0:40 After body removal; your detective arranges the sum of the crime. Each of the main suspects accuses the other of the crime and thus confirms each of his motives.

0:50 An action or physical trace was found to establish a motive for another victim.

1:00 A shop or physical trace was found establishing a motive for another victim.

1:10 An action or physical clue has been found to establish a motive for another victim.

1:15 The second victim was discovered. A clue was found leading to the killer. Be careful not to give an answer here.

1:20 Final Summary and Motives; allow your guests to ask questions of the prime suspects (you don't want them to reveal everything that appears in the cover – confession or disclosure, however). All clues should be available to your guests as they fill out their solution form (describing the victims, causes of death, clues, motives and their theory of why and why).

1:30 You're finishing the show. The killer confesses in some dramatic fashion and is either taken or detained. End your show with a bang, not a frenzy. A confessional killer is one thing, but for example, to allow them to escape to take someone hostage. The more action the better – always!

Throw away your mystery

You need to select role players who are diligent, creative, outgoing and trustworthy (you want them to take on the role with enthusiasm and you want them to appear on the night of the show.) They will have full knowledge of the script and should apply the script ahead of time and be prepared to repeat it at least once. Usually I write a screenplay based on which I will act. For example, if you know you have an actress who likes to play sex pot, then write a character that sex pot enters the role with great enthusiasm and enthusiasm.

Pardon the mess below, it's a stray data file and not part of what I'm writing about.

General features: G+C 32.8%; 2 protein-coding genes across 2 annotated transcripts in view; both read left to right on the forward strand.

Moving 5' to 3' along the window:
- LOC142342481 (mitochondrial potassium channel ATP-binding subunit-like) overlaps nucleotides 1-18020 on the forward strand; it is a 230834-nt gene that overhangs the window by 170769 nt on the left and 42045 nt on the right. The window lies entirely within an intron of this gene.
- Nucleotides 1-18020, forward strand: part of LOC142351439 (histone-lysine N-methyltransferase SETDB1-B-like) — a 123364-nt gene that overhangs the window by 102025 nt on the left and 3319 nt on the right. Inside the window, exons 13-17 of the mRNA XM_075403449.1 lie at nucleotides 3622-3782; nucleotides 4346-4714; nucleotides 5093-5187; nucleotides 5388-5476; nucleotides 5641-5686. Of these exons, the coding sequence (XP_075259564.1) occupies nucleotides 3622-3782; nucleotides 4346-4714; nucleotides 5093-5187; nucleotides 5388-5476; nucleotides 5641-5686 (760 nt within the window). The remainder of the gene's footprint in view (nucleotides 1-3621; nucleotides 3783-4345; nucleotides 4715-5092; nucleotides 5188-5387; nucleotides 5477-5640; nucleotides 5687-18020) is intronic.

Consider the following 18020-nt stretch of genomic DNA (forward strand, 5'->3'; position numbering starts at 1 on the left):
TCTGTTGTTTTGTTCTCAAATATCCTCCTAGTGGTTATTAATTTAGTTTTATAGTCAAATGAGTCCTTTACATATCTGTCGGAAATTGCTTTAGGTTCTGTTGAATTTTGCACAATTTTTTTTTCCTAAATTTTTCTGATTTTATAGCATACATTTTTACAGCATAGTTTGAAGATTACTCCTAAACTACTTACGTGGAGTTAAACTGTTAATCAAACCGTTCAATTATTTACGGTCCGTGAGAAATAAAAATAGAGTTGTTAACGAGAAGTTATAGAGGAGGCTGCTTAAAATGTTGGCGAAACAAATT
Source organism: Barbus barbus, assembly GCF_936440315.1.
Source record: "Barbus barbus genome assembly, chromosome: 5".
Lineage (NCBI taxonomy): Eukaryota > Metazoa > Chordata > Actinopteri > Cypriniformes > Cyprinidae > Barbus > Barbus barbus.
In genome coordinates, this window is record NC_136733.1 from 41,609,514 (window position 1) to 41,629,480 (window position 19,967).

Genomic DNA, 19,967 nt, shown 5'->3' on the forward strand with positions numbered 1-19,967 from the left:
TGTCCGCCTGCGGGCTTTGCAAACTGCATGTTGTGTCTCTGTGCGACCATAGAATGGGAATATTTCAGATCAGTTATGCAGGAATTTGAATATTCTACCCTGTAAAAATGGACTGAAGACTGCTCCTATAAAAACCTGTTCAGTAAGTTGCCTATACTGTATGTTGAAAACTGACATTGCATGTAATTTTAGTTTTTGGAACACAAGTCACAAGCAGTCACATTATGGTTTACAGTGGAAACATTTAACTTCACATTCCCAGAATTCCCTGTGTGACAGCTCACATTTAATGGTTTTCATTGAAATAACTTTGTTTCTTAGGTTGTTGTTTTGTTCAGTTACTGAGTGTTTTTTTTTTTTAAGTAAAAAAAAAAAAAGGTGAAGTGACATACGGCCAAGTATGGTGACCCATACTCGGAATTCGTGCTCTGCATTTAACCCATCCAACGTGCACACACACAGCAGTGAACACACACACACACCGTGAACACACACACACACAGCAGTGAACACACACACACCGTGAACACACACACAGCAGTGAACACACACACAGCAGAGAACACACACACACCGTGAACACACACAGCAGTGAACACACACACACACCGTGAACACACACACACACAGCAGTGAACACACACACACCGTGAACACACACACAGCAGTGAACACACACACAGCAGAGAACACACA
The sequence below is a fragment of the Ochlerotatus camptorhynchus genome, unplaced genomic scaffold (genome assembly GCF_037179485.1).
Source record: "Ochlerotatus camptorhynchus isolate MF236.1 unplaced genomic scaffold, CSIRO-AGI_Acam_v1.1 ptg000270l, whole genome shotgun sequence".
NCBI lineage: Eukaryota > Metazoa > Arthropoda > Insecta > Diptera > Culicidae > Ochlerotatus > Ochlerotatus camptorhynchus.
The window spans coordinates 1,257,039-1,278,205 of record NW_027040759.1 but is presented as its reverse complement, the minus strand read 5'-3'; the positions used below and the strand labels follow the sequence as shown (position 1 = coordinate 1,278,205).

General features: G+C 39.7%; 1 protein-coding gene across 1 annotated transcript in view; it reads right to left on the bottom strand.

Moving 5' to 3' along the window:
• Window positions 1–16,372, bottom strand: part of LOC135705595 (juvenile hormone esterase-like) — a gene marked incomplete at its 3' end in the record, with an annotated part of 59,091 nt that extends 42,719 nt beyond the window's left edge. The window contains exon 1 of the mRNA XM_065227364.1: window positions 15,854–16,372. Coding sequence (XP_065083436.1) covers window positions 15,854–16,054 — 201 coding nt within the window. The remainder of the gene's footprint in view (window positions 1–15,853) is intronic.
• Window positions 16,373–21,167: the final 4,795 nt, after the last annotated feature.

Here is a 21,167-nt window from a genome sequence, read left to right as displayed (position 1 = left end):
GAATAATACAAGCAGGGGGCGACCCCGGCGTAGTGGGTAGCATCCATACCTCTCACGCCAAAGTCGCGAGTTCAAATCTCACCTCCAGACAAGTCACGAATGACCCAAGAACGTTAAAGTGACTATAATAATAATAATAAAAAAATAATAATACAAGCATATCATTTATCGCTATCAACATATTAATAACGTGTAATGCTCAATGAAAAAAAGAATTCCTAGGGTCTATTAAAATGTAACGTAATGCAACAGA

Other guests will take on the role of detective and it will be their job to determine who they are. As you can see, everyone, from suspects to visiting detectives, will be actively involved in the mystery.


Include these guidelines in your script:

GUEST PARTICIPATION: Because these are your guests & # 39; If you want to solve this problem, you want to get them involved as much as possible allowing you to ask questions, follow you, examine clues and do whatever it takes to solve the case. Involve them whenever possible in your arguments and conversations with other suspects. When you are charged with murder, for example, you can use your guest as your alibi. Hang out and chat, as you would in a normal social situation only this time when you are "in character". You will no longer "sue" but "Ingrid" and don't let your guests tell you otherwise! Sue might never tell a guest who accused her of murder of jumping into a lake, but Ingrid can.